Step 2: Map End Goals to Virtual Execution Methods

Once you’ve revisited the original goals, revisit how you planned to execute them during an in-person event.

Write down every aspect of your face-to-face event. Next to every element, explain how you were going to accomplish your goals in that face-to-face environment.

You may not have thought about this explicitly, but taking the time to re-evaluate your expectations will help you design interactive online events using tools that encourage participation.

Here’s an example of what this evaluation could look like for a conference and training event:

Event TypeEvent Element Face-to-Face ExpectationsFace-to-Face Interactive Expectations
ConferenceProduct Launch KeynoteBig splash to convey vision and how new product will drive that vision. Executives present topics on a big stage, usually with technical presentations to prove it actually works.Media reach and excitement. Social media pictures and commentary during the keynote to increase buzz and excitement.
ConferenceMedia BriefingsMeet in person with press, analysts, and bloggers to be sure they understand your vision and the new product. Gain insight into how they think this will impact the market, influence press stories.Real-time feedback on messaging and market fit. Relationship building.
ConferenceSessionsHelp customers understand the new vision, from business reasons to how it works technically.High level information transfer, answer customer questions in person, receive real-time feedback.
Face-to-Face EventTrainingEnsure learners are paying attention by having them in the same room as an expert.Knowledge Transfer, uninteruppted by distractions

Step 3: Interactive Online Events Must Be Deconstructed Face-to-Face Events

You can’t “lift and shift” a face-to-face event to virtual platforms and expect the same results. But you can thoughtfully design to create online versions of the interactive elements you expect in a face-to-face meeting. You have to create a deconstructed version of the events you normally plan.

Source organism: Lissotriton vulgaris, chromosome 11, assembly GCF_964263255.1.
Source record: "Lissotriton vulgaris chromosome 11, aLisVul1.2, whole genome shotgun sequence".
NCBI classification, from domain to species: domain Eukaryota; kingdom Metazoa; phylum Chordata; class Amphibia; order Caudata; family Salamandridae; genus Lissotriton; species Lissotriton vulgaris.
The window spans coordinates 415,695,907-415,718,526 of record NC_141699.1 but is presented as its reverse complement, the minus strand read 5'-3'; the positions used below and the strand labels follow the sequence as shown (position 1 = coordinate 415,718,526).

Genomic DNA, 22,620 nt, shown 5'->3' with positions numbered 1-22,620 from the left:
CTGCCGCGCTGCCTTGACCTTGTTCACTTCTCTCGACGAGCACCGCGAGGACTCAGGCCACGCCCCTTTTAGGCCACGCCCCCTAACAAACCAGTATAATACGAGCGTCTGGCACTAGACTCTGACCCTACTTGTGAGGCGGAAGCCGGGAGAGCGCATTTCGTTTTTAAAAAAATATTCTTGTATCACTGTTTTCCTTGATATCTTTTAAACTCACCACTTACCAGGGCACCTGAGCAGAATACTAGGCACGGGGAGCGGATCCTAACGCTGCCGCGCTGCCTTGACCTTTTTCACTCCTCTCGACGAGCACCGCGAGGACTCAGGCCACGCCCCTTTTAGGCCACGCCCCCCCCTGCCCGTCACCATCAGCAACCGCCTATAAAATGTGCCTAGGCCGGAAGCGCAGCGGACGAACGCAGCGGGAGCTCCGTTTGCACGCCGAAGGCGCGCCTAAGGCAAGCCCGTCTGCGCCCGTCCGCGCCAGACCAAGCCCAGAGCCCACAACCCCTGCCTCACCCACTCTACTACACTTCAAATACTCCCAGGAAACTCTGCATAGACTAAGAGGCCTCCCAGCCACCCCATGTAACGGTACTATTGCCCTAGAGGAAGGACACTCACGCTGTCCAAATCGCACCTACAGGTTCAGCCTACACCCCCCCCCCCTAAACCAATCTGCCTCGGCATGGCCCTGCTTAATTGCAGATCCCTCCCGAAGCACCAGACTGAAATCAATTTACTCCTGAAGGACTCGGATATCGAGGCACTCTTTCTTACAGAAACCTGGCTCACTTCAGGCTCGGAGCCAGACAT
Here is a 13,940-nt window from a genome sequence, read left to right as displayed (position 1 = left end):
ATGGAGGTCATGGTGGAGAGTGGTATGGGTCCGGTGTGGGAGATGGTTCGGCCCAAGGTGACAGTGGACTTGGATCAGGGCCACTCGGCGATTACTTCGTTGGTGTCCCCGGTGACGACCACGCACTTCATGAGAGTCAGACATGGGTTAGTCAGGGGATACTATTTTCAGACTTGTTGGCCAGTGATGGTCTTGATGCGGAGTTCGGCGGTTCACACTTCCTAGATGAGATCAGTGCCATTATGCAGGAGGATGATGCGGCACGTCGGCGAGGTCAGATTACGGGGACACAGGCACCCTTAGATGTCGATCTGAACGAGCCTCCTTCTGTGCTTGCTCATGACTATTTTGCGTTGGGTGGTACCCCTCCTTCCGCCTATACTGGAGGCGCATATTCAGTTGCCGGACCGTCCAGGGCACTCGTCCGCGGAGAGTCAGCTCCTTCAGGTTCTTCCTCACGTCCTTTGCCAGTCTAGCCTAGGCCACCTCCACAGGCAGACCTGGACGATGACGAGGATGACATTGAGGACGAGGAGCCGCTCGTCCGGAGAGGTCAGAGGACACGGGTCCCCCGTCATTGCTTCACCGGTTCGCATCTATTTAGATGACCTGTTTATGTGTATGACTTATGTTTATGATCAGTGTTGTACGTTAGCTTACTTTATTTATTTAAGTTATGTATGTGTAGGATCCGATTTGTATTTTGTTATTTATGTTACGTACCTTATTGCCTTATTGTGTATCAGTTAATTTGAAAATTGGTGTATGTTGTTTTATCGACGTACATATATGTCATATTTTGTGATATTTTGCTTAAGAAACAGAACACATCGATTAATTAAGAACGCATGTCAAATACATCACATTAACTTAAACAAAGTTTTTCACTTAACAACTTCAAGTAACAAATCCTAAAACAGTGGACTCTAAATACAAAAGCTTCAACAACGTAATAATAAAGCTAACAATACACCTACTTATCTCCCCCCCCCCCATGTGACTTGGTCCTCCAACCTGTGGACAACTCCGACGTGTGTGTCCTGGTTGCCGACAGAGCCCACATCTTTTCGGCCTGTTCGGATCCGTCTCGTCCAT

To design interactive online events, continue your analysis by thinking of online ways to encourage the interactions you know how to drive in a face-to-face environment. The interactive expectations will most likely be the same, so think about ways to meet those expectations if everyone is connecting via laptops instead of handshakes.

Event TypeEvent Element Interactive ExpectationsOnline Tools for Interaction
ConferenceProduct Launch KeynoteMedia reach and excitement. Social media pictures and commentary during the keynote to increase buzz and excitement.Live webinar, with chat.

Concurrent interactions on social media platforms.
ConferenceMedia BriefingsReal-time feedback on messaging and market fit. Relationship building.Webinar and live call.
ConferenceSessionsHigh level information transfer, answer customer questions in person, receive real-time feedback.Live webinar, with chat.

Concurrent interactions on social media platforms.
Face-to-Face EventTrainingKnowledge Transfer, uninteruppted by distractionsLive webinar, with chat.

Concurrent interactions on social media platforms.

Real Talk

It is possible to create interactive online events, but you must design them. You can’t just lift and shift the content to a webinar wand expect your audience to interact, let alone pay attention.

This post discussed ways to evaluate how you want your event to be interactive, and suggestions for how to create a deconstructed online event. In the next posts, I’ll discuss tools to facilitate interactivity as well as a real world example of an online event that was designed for interactivity.